4. Who is your tattoo artist(s), and how did that come to be?
90% of my tattoos have been done by Marlo Salvatierra
of Leathernecks Tattoo
in Park Slope, Brooklyn. I first met Marlo in April of 2011 when he worked at a different shop. We became close friends and by August of that year he started to work on my full back piece
. Since then we've shared a lot of great times from traveling to tattoo conventions to hanging out and supporting each other in our endeavors. The relationship that we have has grown into becoming part of each others family, and I couldn't have asked for a better person to call brother than Marlo.
5. Do you draw inspiration for your tattoos from your poetry or vice versa?
I would say it goes both ways. I've written poems that directly subscribe to the process of being tattooed as well as the culture that is the tattooed community, to the stories behind my tattoos themselves.
My left sleeve, that's currently in work, is a fine example of drawing inspiration from my poetry. I wrote a poem entitled "Machine to a Monster" and that is exactly the intrinsic concept that is displayed on my arm. Four main pieces being two different machines and two different monsters (as I see them) that flow together in the relationship of the continued battle of being one or the other.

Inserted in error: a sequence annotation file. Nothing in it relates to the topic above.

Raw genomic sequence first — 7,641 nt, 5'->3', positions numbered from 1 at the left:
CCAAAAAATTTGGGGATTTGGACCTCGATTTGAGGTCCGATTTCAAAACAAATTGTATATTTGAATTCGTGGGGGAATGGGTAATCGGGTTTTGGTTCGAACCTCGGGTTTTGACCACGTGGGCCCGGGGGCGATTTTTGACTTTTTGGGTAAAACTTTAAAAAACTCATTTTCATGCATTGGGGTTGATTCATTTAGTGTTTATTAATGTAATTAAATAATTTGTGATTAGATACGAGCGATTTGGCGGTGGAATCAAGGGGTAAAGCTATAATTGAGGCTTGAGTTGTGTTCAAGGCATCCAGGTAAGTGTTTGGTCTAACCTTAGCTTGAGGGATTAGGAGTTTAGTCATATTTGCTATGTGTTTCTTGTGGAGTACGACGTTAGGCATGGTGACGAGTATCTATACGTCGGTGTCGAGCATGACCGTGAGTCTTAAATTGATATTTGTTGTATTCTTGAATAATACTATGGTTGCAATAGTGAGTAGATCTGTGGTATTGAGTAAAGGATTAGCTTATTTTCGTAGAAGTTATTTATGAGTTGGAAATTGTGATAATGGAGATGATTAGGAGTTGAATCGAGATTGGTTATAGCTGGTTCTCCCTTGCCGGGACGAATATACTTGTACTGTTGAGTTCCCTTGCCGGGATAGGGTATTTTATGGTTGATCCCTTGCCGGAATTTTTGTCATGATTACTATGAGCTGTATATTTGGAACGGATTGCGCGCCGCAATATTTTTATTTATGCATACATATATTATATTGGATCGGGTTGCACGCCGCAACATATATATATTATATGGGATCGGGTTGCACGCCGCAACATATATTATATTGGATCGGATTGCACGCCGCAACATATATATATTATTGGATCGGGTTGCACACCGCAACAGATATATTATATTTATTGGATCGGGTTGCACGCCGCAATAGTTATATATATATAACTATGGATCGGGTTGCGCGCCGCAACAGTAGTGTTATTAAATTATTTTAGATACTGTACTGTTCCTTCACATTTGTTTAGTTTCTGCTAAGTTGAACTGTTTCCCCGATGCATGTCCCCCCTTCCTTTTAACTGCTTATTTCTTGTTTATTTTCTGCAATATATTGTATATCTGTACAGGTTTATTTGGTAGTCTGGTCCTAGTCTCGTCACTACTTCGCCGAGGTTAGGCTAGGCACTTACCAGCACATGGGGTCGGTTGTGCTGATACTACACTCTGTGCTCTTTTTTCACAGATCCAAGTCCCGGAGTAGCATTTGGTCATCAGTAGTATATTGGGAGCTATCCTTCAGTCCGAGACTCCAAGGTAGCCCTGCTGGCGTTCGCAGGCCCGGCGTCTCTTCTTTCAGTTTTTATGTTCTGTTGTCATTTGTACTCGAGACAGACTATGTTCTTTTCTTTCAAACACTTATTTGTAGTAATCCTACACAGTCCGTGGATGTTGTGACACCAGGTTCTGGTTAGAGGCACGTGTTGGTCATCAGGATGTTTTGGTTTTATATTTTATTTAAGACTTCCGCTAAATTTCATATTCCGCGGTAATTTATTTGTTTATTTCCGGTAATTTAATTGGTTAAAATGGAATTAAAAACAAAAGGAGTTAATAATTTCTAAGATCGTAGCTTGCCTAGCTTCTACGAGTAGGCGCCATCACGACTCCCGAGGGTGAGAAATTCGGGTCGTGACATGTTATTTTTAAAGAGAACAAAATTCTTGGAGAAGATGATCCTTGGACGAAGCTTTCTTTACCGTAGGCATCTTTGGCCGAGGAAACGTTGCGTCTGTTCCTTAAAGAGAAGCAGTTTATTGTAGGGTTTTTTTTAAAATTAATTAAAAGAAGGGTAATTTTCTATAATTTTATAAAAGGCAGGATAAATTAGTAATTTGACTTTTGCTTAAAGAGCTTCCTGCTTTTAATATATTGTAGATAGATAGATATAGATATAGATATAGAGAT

6. What’s your favorite tattoo?
That's a really hard choice right now, but I would have to say the Dr. Manhattan
piece that's on my inner left bicep. All the shades of blue are just unbelievably vibrant that it pops out at you in the most demanding way. Aside from being one of my favorite superheroes, Dr. Manhattan represents so much more to me as a character in the Watchmen series that I've written a poem putting myself in his shoes, or in this case his feet since he walks around buck-ass-naked majority of the time.
7. Least favorite?
Before Marlo, I had two graffiti inspired tattoos done on the back of each of my calves by artist that were apprenticing. They are of my own drawings, but I don't think the artist really touched the mark I wanted and most of the lines are blown out. Going into receiving ink I never wanted to have to get a cover up or tattoos removed, but this will happen with these two pieces. This will also be the case because I have a different idea for my legs now, so either way they were doomed to be covered up.
8. Does Steadfast Brand’s message of overcoming adversity/stereotypes influence your purchase of their clothing?